sexual function; and increased bone mineral density. Further, there are potential adverse effects, including obstructive sleep apnea, urinary obstruction, gynecomastia, polycythemia, benign prostatic hyperplasia, and prostate cancer.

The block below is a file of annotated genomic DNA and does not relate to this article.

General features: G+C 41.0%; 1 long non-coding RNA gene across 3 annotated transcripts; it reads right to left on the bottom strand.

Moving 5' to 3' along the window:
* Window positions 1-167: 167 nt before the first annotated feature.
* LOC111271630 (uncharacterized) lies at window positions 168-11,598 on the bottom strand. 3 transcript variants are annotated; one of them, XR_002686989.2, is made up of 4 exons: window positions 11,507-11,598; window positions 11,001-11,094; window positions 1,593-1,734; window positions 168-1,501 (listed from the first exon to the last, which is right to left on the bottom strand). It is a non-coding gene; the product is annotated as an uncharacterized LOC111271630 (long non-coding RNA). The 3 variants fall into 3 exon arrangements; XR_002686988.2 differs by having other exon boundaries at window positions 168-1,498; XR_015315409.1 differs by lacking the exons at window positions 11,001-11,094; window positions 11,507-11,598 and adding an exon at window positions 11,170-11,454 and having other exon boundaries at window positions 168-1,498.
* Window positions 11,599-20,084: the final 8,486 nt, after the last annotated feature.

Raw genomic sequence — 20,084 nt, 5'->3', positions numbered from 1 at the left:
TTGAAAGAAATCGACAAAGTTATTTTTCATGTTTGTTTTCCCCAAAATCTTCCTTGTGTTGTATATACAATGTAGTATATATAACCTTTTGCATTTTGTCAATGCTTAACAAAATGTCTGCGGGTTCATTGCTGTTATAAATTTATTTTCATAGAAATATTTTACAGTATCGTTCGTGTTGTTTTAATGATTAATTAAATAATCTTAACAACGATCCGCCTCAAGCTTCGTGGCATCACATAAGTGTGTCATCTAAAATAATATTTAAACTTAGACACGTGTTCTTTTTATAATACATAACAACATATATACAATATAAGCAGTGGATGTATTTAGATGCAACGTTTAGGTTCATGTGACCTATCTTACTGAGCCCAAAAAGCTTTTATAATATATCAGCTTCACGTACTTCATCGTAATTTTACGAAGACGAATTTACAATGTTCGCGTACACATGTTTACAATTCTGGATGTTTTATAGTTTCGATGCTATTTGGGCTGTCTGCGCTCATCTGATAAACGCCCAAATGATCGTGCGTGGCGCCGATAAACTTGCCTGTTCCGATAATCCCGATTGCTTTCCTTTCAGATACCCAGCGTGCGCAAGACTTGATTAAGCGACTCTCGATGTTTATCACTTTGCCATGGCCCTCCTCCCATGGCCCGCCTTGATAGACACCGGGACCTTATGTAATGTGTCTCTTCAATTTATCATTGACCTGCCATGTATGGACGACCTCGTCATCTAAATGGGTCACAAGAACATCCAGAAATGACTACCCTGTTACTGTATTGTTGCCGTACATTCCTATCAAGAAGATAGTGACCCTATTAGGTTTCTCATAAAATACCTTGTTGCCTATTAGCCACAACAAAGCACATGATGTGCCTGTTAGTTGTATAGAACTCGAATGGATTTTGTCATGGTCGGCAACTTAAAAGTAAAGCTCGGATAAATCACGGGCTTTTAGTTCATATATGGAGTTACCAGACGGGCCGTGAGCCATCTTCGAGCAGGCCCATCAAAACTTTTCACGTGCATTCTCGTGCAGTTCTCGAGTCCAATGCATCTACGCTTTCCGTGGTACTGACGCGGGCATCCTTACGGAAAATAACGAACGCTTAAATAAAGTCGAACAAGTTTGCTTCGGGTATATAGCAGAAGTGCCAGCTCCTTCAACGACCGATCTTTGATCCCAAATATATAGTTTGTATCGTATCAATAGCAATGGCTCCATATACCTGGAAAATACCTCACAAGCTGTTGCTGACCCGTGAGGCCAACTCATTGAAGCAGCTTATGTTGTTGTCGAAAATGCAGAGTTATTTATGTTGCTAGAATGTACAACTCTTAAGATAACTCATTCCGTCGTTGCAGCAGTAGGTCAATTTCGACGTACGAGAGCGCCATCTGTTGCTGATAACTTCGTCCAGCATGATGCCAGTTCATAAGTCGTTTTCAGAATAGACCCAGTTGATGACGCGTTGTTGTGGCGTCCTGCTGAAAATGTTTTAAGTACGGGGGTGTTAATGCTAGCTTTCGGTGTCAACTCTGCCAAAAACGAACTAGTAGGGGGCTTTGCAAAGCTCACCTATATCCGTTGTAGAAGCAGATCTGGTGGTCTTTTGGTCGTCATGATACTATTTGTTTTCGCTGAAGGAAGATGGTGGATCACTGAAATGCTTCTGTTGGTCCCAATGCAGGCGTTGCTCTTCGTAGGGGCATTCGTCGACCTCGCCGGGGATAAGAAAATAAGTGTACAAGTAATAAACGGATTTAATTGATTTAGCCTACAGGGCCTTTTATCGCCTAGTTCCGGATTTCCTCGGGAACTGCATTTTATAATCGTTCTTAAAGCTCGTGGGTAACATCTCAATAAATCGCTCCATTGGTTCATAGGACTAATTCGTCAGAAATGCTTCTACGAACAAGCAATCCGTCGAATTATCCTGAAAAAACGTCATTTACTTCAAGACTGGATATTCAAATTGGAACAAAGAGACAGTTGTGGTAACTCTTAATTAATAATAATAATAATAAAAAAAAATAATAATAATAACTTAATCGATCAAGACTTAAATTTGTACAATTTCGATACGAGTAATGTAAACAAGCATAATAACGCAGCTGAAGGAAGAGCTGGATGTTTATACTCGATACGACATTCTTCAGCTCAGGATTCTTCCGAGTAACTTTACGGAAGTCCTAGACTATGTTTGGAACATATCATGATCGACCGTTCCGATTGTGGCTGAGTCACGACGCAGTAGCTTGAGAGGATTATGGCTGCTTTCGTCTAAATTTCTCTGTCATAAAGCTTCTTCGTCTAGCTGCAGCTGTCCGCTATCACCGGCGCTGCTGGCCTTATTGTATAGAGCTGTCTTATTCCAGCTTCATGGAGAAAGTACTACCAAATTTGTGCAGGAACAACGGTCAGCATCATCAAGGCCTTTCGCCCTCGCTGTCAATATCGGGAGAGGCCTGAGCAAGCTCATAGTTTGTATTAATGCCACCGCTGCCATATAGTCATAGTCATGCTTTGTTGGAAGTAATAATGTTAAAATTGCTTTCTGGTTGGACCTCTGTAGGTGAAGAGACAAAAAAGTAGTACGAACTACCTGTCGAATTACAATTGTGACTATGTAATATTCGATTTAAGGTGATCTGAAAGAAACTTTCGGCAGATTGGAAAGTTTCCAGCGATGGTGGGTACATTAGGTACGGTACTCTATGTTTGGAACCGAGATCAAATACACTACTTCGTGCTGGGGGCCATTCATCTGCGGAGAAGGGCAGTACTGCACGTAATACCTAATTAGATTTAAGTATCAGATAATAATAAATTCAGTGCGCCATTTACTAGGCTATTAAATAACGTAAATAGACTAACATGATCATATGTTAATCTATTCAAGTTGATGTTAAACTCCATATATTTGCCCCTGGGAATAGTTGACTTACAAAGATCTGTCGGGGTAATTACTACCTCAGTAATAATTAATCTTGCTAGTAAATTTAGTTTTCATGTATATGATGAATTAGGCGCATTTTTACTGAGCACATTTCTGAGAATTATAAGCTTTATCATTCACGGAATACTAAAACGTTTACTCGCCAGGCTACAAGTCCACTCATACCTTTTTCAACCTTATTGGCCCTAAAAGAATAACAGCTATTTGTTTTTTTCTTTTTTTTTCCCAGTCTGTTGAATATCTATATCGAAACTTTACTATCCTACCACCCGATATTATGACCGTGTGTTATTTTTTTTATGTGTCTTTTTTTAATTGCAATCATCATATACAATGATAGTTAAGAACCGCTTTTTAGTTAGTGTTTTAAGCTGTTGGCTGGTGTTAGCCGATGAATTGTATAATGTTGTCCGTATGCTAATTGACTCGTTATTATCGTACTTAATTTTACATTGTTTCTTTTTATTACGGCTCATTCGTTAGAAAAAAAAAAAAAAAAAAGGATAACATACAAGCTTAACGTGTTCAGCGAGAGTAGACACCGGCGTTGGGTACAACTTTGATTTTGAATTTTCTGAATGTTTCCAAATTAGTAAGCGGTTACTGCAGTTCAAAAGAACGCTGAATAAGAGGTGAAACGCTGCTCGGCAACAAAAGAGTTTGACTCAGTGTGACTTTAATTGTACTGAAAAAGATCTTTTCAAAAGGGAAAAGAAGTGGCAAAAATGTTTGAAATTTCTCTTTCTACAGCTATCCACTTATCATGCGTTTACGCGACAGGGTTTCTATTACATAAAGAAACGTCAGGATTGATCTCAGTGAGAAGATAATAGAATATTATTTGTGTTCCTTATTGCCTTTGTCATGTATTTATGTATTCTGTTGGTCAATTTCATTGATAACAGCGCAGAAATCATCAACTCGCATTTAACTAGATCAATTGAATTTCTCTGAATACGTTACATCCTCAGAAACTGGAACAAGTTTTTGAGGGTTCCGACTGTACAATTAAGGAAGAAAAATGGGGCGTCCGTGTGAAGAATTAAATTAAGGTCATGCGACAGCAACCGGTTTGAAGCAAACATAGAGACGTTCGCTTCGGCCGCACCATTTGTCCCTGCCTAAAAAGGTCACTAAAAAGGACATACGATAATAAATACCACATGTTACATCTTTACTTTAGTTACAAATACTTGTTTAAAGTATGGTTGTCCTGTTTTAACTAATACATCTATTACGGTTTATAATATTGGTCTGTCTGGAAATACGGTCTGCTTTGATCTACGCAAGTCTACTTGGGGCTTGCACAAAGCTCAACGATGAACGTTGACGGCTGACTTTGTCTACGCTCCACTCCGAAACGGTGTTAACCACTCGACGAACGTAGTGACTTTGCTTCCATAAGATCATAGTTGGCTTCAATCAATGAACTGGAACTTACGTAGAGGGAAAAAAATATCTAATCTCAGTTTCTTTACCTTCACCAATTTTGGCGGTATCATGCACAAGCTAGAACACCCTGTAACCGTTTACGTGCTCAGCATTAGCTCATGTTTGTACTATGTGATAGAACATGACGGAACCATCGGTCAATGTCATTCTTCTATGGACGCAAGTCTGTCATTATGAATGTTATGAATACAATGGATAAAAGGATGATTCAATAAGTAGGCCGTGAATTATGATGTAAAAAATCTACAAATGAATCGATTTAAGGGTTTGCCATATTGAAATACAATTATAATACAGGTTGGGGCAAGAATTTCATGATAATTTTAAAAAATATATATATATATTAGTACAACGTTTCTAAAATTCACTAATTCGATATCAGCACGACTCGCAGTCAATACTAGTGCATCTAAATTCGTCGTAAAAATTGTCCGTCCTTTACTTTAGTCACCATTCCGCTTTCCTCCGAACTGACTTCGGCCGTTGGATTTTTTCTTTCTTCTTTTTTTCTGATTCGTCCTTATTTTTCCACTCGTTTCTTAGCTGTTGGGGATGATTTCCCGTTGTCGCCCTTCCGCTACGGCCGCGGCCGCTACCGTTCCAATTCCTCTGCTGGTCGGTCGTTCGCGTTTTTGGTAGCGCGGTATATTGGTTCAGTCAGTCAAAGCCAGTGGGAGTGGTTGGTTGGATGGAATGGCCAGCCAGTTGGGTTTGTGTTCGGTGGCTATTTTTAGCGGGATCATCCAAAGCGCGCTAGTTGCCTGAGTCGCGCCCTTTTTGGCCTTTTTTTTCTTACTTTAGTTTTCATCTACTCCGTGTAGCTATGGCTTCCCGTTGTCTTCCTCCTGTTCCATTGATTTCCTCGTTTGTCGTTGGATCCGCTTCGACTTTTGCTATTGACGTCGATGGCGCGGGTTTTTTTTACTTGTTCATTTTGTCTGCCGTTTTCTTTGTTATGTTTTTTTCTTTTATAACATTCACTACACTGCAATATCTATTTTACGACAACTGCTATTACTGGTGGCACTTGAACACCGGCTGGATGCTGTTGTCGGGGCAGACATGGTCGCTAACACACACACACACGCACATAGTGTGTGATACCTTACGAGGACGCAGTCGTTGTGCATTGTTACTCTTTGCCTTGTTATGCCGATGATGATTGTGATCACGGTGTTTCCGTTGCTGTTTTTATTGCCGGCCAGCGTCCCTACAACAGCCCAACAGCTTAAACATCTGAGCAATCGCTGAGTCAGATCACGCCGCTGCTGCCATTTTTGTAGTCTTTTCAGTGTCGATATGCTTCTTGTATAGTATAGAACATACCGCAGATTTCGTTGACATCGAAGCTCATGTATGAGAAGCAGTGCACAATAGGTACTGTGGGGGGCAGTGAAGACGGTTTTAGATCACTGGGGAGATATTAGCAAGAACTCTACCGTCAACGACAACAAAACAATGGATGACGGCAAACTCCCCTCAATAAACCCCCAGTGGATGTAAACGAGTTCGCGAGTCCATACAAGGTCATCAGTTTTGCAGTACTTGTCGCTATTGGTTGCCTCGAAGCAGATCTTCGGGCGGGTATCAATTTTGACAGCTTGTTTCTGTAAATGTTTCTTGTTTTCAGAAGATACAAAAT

For men who have extreme testosterone deficiencies, testosterone therapy may offer substantial benefit. Although some older men who have tried testosterone therapy report feeling “more energetic” or “younger,” testosterone supplementation remains a scientifically unproven method for preventing or relieving any physical or psychological change that men may experience as they get older. The levels at which testosterone therapy might be indicated are unclear, that is, it is uncertain whether men who are at the lower end of the normal range of testosterone production would benefit most from treatment. Experts are also concerned about potential long-term harmful effects (e.g., prostate cancer) that testosterone might have on the aging body. Until more scientifically rigorous studies are conducted, the questions regarding the nature and extent of benefits of testosterone therapy and whether benefits outweigh the potential negative effects will remain unanswered. It is uncertain whether all men being prescribed testosterone have been diagnosed clinically and biochemically as hypogonadal, although off-label use of approved drugs is allowed, based on the physician’s decision. Skepticism about treatment in the absence of disease has been heightened by the experience of women prescribed postmenopausal hormone therapy.